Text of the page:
Peregrine falcon

July 20, 2020
1/640, f/5.6, ISO 100, 500.0 mm
July 20, 2020
1/640, f/5.6, ISO 100, 500.0 mm
July 20, 2020
1/640, f/5.6, ISO 100, 500.0 mm
July 20, 2020
1/640, f/5.6, ISO 100, 500.0 mm

Catch Up: Great Egrets

9 July 2020

Great egrets are such beautiful birds!

Great egret

June 18, 2020
1/800, f/5.6, ISO 2800, 410.0 mm
June 23, 2020
1/800, f/5.6, ISO 3600, 500.0 mm

Watching Great Blue Herons

6 July 2020

For the last few months, I've regularly visited the Tracy Brook Wildlife Sanctuary. As a result, I've been able to track particular nests. Here's a sequence, mostly of one nest, of two chicks from conception to about ready to fledge.

Great blue heron

Here is a shot of two great blue herons mating, on April 12. Note the shape of the trunk of the tree.
April 12, 2020
1/250, f/8.0, ISO 200, 700.0 mm
Apparent nesting behavior, by other herons at the rookery, a week later.
April 19, 2020
1/320, f/8.0, ISO 160, 700.0 mm
Several herons apparently tending their nests.
May 03, 2020
1/400, f/5.6, ISO 160, 500.0 mm
Nest-tending or possibly feeding.
May 14, 2020
1/800, f/5.6, ISO 200, 500.0 mm
Note the cute, fuzzy chick! This is the same nest as in the first picture, about seven weeks later. Incubation is 27–29 days.
May 30, 2020
1/320, f/8.0, ISO 400, 700.0 mm
Two hungry chicks, with a parent.
June 02, 2020
1/500, f/5.6, ISO 160, 500.0 mm
The chicks have gotten big. They may be about to fledge, or may have already done so.
July 06, 2020
1/1000, f/8.0, ISO 800, 700.0 mm

Catching Up: Herons

5 July 2020

I especially love the two great blue heron chicks, at the Tracy Brook Wildlife Sanctuary. And of course, the black-crowned night herons in the Central Park Pond are very photogenic.

Great blue heron

May 14, 2020
1/1250, f/9.0, ISO 200, 500.0 mm
June 02, 2020
1/500, f/5.6, ISO 160, 500.0 mm
June 21, 2020
1/800, f/5.6, ISO 180, 500.0 mm
June 21, 2020
1/800, f/5.6, ISO 200, 500.0 mm
June 21, 2020
1/800, f/5.6, ISO 250, 500.0 mm

Black-crowned night heron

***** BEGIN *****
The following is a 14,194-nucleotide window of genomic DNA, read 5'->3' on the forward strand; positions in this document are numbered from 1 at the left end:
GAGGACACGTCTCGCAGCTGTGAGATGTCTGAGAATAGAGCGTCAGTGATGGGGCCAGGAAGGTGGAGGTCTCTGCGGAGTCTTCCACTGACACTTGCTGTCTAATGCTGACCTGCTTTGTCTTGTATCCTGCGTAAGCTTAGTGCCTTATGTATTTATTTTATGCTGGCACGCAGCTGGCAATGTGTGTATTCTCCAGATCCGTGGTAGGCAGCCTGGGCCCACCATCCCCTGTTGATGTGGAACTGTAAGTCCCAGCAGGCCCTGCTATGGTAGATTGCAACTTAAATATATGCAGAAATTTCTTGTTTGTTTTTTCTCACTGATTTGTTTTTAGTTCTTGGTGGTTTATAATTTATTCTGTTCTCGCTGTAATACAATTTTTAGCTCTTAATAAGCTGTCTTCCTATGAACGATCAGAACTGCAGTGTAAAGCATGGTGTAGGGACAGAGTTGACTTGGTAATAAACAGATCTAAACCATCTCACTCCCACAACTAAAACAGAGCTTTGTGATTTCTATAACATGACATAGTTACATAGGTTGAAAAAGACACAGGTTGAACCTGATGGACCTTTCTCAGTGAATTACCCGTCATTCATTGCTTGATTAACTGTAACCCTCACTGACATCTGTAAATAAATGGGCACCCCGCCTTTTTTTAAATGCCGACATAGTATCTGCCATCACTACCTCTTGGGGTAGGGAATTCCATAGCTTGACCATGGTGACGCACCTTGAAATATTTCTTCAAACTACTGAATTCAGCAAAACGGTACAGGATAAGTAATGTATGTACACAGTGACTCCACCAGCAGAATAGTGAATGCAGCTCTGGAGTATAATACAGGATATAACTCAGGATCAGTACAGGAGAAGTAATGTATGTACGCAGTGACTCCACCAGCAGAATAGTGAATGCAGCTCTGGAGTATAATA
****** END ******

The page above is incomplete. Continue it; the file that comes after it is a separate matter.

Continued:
June 23, 2020
1/160, f/16.0, ISO 1000, 300.0 mm

Landing and Take-off by a Red-Tailed Hawk

2 July 2020

I've been remiss in posting to this blog for the last few months, and while I hope to be doing some make-up posts soon, here's are two sequences from tonight: a red-tailed hawk landing in a tree—note the pine needles flying in the second picture, and the small bird fleeing its new neighbor in the fourth—and then it taking off.

Red-tailed hawk

July 02, 2020
1/640, f/11.0, ISO 640, 500.0 mm
July 02, 2020
1/640, f/11.0, ISO 800, 500.0 mm
July 02, 2020
1/640, f/11.0, ISO 800, 500.0 mm
July 02, 2020
1/640, f/11.0, ISO 800, 500.0 mm
July 02, 2020
1/640, f/11.0, ISO 800, 500.0 mm
July 02, 2020
1/640, f/11.0, ISO 900, 500.0 mm
July 02, 2020
1/640, f/11.0, ISO 1000, 500.0 mm

Great Blue Herons Mating

12 April 2020

There's a wildlife sanctuary run by Mass Audubon in Richmond, Massachusetts. I don't know how big the entire property is; what's available is a small pull-off from the road from which one can observe a beaver pond with more than twenty nests for great blue herons. I went there this morning, and although the light wasn't great for seeing or photography—the nests are well to the east of the road, so they were backlit—there were a number of birds visible. I wasn't certain what I was seeing at one point, when one of two birds in one nest started flapping its wings, but I figured I'd photograph it—display behavior, I guessed. Well, yes, it was mating related…

April 12, 2020
1/250, f/8.0, ISO 200, 700.0 mm
April 12, 2020
1/250, f/8.0, ISO 200, 700.0 mm
April 12, 2020
1/250, f/8.0, ISO 200, 700.0 mm
April 12, 2020
1/250, f/8.0, ISO 200, 700.0 mm
April 12, 2020
1/250, f/8.0, ISO 200, 700.0 mm
April 12, 2020
1/250, f/8.0, ISO 200, 700.0 mm
April 12, 2020
1/250, f/8.0, ISO 200, 700.0 mm